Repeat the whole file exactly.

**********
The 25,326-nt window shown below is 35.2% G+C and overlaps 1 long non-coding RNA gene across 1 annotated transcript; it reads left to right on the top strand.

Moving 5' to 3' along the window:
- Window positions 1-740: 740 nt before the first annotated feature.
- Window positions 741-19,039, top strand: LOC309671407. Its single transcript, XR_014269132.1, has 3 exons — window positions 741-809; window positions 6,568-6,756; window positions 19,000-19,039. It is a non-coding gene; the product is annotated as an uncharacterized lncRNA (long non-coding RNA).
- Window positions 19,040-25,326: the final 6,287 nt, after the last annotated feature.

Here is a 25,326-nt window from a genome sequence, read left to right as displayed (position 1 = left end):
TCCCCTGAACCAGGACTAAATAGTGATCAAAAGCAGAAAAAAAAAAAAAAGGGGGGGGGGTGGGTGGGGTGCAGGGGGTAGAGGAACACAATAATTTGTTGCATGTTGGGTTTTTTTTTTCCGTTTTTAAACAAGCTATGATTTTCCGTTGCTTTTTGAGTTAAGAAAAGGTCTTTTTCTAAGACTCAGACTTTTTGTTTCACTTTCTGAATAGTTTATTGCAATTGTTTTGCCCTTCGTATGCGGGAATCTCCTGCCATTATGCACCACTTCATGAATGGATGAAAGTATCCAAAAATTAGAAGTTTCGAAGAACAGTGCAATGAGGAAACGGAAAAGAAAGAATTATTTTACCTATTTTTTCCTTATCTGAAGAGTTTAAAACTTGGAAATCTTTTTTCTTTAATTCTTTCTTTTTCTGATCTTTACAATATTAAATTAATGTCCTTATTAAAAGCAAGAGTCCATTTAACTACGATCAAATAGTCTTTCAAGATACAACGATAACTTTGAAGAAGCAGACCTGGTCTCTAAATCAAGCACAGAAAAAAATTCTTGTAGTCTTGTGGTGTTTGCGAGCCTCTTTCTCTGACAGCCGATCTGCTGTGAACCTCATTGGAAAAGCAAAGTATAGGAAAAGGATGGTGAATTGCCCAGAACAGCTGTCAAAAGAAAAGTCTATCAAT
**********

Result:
The 25,326-nt window shown below is 35.2% G+C and overlaps 1 long non-coding RNA gene across 1 annotated transcript; it reads left to right on the top strand.

Moving 5' to 3' along the window:
- Window positions 1-740: 740 nt before the first annotated feature.
- Window positions 741-19,039, top strand: LOC309671407. Its single transcript, XR_014269132.1, has 3 exons — window positions 741-809; window positions 6,568-6,756; window positions 19,000-19,039. It is a non-coding gene; the product is annotated as an uncharacterized lncRNA (long non-coding RNA).
- Window positions 19,040-25,326: the final 6,287 nt, after the last annotated feature.

Here is a 25,326-nt window from a genome sequence, read left to right as displayed (position 1 = left end):
TCCCCTGAACCAGGACTAAATAGTGATCAAAAGCAGAAAAAAAAAAAAAAGGGGGGGGGGTGGGTGGGGTGCAGGGGGTAGAGGAACACAATAATTTGTTGCATGTTGGGTTTTTTTTTTCCGTTTTTAAACAAGCTATGATTTTCCGTTGCTTTTTGAGTTAAGAAAAGGTCTTTTTCTAAGACTCAGACTTTTTGTTTCACTTTCTGAATAGTTTATTGCAATTGTTTTGCCCTTCGTATGCGGGAATCTCCTGCCATTATGCACCACTTCATGAATGGATGAAAGTATCCAAAAATTAGAAGTTTCGAAGAACAGTGCAATGAGGAAACGGAAAAGAAAGAATTATTTTACCTATTTTTTCCTTATCTGAAGAGTTTAAAACTTGGAAATCTTTTTTCTTTAATTCTTTCTTTTTCTGATCTTTACAATATTAAATTAATGTCCTTATTAAAAGCAAGAGTCCATTTAACTACGATCAAATAGTCTTTCAAGATACAACGATAACTTTGAAGAAGCAGACCTGGTCTCTAAATCAAGCACAGAAAAAAATTCTTGTAGTCTTGTGGTGTTTGCGAGCCTCTTTCTCTGACAGCCGATCTGCTGTGAACCTCATTGGAAAAGCAAAGTATAGGAAAAGGATGGTGAATTGCCCAGAACAGCTGTCAAAAGAAAAGTCTATCAAT